Belgium, (Brussels Morning Newspaper) Moody’s Investor Service warned on Thursday that Russia may be in default due to Western sanctions imposed on the country.
Moody’s pointed out that Russia made payments on two dollar bonds with roubles, stressing that this may be the country’s first large default of foreign bonds since the years following the October Revolution, according to Reuters reporting on Thursday.
The credit rating agency noted that Russia tried to service foreign bonds maturing in 2022 and 2024 in the domestic currency rather than US dollar, noting that this is not in line with the terms of the securities.
It stressed in a statement that Russia “therefore may be considered a default under Moody’s definition if not cured by 4 May, which is the end of the grace period.”
Moody’s noted that the bond contracts in question do not leave room for payments in any currency other than the US dollar, unlike some Russian eurobonds issued after 2018, which have provisions for repayment in roubles under certain conditions.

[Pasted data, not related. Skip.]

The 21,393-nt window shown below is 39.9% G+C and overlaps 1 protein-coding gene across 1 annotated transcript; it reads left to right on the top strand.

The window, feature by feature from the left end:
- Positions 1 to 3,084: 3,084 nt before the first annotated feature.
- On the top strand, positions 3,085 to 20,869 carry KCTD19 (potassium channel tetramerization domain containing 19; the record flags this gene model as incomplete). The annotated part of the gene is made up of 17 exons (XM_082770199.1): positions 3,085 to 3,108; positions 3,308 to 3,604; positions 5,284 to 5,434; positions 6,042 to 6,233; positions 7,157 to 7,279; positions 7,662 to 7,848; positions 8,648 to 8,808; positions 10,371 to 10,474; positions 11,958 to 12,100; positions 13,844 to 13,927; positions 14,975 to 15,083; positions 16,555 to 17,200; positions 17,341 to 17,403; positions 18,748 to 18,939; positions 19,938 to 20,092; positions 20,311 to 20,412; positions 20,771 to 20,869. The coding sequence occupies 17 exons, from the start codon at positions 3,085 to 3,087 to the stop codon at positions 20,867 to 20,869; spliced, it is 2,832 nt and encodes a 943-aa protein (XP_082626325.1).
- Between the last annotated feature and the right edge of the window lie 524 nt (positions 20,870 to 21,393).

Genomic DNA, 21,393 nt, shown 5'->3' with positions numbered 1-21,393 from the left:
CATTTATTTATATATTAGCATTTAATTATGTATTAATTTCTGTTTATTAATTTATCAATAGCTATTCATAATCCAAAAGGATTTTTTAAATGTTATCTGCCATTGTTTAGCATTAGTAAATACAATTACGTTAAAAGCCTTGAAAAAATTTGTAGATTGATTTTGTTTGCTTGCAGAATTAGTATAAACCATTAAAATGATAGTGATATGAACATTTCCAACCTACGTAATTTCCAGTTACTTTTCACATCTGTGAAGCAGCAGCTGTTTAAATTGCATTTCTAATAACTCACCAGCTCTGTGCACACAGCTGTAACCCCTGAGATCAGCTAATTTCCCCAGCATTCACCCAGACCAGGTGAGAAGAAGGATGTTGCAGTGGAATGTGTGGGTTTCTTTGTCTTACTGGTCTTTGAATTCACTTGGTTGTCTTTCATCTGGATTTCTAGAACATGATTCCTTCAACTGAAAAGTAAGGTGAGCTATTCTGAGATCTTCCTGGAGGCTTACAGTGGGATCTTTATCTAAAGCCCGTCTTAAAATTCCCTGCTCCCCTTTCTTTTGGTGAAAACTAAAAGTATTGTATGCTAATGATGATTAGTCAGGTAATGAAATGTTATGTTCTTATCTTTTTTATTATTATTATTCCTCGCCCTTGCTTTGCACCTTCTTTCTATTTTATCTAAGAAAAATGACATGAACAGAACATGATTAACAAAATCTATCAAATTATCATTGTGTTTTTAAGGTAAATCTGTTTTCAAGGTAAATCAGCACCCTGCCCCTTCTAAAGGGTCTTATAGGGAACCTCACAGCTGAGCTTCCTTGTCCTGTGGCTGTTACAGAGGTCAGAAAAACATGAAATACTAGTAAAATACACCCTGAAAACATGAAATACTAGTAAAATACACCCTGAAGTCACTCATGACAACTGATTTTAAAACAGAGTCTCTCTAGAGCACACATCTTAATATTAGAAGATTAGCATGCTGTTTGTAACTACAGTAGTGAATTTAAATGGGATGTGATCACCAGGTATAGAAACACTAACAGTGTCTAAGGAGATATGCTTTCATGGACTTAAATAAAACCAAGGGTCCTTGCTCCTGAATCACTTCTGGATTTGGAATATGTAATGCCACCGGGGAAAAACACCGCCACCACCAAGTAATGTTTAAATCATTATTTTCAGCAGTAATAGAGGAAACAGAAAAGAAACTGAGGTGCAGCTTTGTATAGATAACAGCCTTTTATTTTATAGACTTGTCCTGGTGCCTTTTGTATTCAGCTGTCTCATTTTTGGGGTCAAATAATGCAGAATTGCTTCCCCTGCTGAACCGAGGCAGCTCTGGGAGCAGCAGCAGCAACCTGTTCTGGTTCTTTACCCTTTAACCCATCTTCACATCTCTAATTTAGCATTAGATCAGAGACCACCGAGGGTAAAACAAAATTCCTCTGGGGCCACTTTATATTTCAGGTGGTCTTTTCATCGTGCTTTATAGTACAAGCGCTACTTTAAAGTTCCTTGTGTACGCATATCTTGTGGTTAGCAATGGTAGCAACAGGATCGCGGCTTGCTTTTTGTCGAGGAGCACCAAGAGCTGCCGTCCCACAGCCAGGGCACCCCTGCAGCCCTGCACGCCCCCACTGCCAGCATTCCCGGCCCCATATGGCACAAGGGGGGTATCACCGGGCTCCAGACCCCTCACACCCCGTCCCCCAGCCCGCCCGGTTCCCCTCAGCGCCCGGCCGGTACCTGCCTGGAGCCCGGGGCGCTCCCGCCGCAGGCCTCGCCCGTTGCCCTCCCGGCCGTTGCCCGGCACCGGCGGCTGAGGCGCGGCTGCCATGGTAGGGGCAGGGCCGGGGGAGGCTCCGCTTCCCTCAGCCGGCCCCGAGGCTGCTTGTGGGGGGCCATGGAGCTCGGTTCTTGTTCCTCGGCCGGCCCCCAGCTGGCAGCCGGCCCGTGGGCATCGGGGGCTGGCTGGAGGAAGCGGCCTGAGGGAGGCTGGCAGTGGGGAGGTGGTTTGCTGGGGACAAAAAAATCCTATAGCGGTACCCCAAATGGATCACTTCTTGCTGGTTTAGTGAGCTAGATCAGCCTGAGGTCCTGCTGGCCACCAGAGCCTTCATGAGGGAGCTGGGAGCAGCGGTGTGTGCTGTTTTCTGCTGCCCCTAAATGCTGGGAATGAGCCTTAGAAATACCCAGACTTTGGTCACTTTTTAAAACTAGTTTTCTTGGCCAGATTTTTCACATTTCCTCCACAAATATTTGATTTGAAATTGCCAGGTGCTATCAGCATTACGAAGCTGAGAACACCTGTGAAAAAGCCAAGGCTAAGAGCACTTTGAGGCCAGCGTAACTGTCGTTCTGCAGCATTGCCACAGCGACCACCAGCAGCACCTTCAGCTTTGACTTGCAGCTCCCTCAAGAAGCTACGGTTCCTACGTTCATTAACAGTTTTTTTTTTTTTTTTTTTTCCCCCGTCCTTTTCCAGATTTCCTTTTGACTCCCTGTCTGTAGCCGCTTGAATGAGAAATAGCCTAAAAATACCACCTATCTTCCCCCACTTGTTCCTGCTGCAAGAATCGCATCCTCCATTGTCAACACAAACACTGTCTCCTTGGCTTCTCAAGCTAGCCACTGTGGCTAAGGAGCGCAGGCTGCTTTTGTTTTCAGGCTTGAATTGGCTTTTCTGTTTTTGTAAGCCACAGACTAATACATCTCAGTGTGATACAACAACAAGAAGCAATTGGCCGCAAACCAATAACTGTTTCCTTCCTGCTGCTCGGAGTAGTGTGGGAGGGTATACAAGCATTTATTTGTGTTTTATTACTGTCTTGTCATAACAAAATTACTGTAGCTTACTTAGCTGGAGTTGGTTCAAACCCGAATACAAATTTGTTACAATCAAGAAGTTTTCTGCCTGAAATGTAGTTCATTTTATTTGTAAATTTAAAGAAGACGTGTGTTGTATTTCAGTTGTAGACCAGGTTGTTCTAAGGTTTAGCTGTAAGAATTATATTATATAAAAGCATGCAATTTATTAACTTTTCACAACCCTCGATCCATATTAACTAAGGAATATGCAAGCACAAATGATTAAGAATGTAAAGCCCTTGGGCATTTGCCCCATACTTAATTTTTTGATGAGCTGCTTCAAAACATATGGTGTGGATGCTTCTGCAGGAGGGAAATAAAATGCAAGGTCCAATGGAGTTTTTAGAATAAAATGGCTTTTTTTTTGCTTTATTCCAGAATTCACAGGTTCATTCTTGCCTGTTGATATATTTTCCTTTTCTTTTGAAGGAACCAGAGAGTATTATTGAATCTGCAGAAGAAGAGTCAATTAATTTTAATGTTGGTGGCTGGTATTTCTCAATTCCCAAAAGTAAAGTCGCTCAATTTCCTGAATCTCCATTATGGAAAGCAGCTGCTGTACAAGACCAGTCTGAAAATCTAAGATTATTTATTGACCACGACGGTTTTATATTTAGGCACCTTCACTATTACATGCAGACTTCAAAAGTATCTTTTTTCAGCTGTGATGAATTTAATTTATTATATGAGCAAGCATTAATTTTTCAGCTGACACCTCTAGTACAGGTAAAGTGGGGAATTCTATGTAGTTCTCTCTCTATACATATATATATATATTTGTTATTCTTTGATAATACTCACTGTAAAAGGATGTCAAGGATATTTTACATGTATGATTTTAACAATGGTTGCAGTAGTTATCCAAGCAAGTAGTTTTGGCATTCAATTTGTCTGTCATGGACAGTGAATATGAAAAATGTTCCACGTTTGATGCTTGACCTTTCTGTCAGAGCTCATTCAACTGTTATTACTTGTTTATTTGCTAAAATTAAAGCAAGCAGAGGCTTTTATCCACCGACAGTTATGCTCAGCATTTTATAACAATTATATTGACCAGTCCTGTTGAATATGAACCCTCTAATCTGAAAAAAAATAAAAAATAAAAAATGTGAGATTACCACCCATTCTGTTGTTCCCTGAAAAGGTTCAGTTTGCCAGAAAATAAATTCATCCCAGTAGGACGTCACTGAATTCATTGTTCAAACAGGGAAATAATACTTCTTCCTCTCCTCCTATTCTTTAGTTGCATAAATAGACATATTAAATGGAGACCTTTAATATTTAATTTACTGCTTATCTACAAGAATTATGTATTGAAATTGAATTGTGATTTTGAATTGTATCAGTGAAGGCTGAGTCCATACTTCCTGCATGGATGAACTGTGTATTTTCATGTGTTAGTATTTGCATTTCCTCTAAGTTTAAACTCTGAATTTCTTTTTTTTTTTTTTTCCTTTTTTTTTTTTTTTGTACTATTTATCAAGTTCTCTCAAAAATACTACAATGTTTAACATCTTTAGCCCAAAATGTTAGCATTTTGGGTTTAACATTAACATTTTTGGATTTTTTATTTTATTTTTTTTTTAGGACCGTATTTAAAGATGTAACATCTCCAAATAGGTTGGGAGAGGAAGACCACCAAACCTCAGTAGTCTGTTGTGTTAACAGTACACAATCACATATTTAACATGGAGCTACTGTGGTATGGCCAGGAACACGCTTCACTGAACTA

“Moody’s view is that investors did not obtain the foreign-currency contractual promise on the payment due date,” the credit rating agency stressed.
Moscow has pointed out on several occasions that it is willing to service its debts, stressing that it is unable to do so due to Western sanctions over the war in Ukraine.
Russia describes the conflict as a special military operation while Western countries see it as an unprovoked act of aggression.
In 1918, one year after the October Revolution, the Russian Bolshevik government repudiated all sovereign debt, which shook global markets as the country had one of the largest foreign debts at the time.
In 1998, Russia defaulted on its domestic debt, declared a moratorium on foreign debt repayment and devalued the rouble in the wake of the Asian financial crisis.
Now Russia has the money and is willing to pay, but is unable because Canada, the EU, the US and the UK froze its reserves.
This could be Russia’s first major default in more than 100 years as the country assumed its foreign debt after the collapse of the Soviet Union.